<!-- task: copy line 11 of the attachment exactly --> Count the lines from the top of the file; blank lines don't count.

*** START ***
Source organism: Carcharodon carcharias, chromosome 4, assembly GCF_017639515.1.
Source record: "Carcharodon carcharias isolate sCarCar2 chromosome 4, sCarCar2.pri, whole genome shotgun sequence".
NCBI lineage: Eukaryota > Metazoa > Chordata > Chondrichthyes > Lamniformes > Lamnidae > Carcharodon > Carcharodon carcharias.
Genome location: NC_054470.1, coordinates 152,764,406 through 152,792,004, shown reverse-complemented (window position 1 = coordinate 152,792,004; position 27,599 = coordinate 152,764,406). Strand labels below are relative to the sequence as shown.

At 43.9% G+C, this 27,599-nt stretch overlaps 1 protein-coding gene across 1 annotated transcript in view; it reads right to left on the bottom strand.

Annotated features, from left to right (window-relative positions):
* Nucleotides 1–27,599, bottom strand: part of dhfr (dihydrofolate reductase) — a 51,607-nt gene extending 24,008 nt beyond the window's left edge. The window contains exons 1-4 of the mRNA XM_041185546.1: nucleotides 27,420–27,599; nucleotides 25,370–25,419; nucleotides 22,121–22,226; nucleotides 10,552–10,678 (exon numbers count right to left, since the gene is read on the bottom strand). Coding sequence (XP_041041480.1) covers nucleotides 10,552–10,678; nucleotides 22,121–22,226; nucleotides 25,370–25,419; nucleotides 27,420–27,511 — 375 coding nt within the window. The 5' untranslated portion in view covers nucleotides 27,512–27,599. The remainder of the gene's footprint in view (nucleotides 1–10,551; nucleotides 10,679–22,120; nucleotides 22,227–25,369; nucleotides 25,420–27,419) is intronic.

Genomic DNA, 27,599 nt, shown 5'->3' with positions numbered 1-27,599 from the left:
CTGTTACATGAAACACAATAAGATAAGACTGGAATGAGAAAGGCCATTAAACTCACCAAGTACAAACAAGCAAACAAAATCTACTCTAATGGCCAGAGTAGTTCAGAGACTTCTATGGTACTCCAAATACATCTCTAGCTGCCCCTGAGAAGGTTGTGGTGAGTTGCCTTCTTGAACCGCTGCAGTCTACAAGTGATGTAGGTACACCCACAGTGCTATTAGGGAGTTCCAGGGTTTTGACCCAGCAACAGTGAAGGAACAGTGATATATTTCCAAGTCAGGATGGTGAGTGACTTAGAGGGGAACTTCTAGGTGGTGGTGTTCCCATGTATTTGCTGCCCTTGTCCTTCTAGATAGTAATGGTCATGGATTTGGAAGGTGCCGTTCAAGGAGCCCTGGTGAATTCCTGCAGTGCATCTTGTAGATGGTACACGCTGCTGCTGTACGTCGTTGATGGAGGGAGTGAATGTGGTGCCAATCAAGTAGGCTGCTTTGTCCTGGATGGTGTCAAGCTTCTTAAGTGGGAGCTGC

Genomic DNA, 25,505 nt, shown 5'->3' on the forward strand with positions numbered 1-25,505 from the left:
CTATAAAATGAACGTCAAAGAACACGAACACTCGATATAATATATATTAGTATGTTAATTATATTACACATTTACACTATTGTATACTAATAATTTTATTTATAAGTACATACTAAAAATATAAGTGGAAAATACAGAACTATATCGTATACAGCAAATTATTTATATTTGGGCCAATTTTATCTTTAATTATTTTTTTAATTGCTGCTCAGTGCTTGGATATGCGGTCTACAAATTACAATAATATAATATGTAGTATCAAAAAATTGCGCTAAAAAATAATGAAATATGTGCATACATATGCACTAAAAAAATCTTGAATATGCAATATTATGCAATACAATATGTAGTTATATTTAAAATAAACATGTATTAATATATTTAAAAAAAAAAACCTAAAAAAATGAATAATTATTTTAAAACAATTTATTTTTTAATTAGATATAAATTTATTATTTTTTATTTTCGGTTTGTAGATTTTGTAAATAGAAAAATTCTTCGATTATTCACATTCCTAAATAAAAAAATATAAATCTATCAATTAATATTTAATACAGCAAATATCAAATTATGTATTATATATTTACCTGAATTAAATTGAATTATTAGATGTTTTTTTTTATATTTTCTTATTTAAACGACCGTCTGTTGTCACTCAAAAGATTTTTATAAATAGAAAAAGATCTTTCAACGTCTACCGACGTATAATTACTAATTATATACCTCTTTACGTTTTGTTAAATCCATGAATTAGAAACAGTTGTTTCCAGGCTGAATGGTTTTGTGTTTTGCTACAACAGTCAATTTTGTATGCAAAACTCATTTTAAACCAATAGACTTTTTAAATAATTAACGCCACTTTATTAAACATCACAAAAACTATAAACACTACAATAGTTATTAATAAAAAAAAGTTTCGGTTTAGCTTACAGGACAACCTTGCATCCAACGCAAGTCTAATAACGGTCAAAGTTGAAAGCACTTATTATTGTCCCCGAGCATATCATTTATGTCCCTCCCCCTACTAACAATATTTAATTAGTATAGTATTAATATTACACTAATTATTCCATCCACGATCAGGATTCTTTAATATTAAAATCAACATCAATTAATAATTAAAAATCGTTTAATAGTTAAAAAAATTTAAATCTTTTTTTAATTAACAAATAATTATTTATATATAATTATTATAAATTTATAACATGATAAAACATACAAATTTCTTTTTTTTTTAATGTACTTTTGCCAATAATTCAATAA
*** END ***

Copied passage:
CTATAAAATGAACGTCAAAGAACACGAACACTCGATATAATATATATTAGTATGTTAATTATATTACACATTTACACTATTGTATACTAATAATTTTATTTATAAGTACATACTAAAAATATAAGTGGAAAATACAGAACTATATCGTATACAGCAAATTATTTATATTTGGGCCAATTTTATCTTTAATTATTTTTTTAATTGCTGCTCAGTGCTTGGATATGCGGTCTACAAATTACAATAATATAATATGTAGTATCAAAAAATTGCGCTAAAAAATAATGAAATATGTGCATACATATGCACTAAAAAAATCTTGAATATGCAATATTATGCAATACAATATGTAGTTATATTTAAAATAAACATGTATTAATATATTTAAAAAAAAAAACCTAAAAAAATGAATAATTATTTTAAAACAATTTATTTTTTAATTAGATATAAATTTATTATTTTTTATTTTCGGTTTGTAGATTTTGTAAATAGAAAAATTCTTCGATTATTCACATTCCTAAATAAAAAAATATAAATCTATCAATTAATATTTAATACAGCAAATATCAAATTATGTATTATATATTTACCTGAATTAAATTGAATTATTAGATGTTTTTTTTTATATTTTCTTATTTAAACGACCGTCTGTTGTCACTCAAAAGATTTTTATAAATAGAAAAAGATCTTTCAACGTCTACCGACGTATAATTACTAATTATATACCTCTTTACGTTTTGTTAAATCCATGAATTAGAAACAGTTGTTTCCAGGCTGAATGGTTTTGTGTTTTGCTACAACAGTCAATTTTGTATGCAAAACTCATTTTAAACCAATAGACTTTTTAAATAATTAACGCCACTTTATTAAACATCACAAAAACTATAAACACTACAATAGTTATTAATAAAAAAAAGTTTCGGTTTAGCTTACAGGACAACCTTGCATCCAACGCAAGTCTAATAACGGTCAAAGTTGAAAGCACTTATTATTGTCCCCGAGCATATCATTTATGTCCCTCCCCCTACTAACAATATTTAATTAGTATAGTATTAATATTACACTAATTATTCCATCCACGATCAGGATTCTTTAATATTAAAATCAACATCAATTAATAATTAAAAATCGTTTAATAGTTAAAAAAATTTAAATCTTTTTTTAATTAACAAATAATTATTTATATATAATTATTATAAATTTATAACATGATAAAACATACAAATTTCTTTTTTTTTTAATGTACTTTTGCCAATAATTCAATAA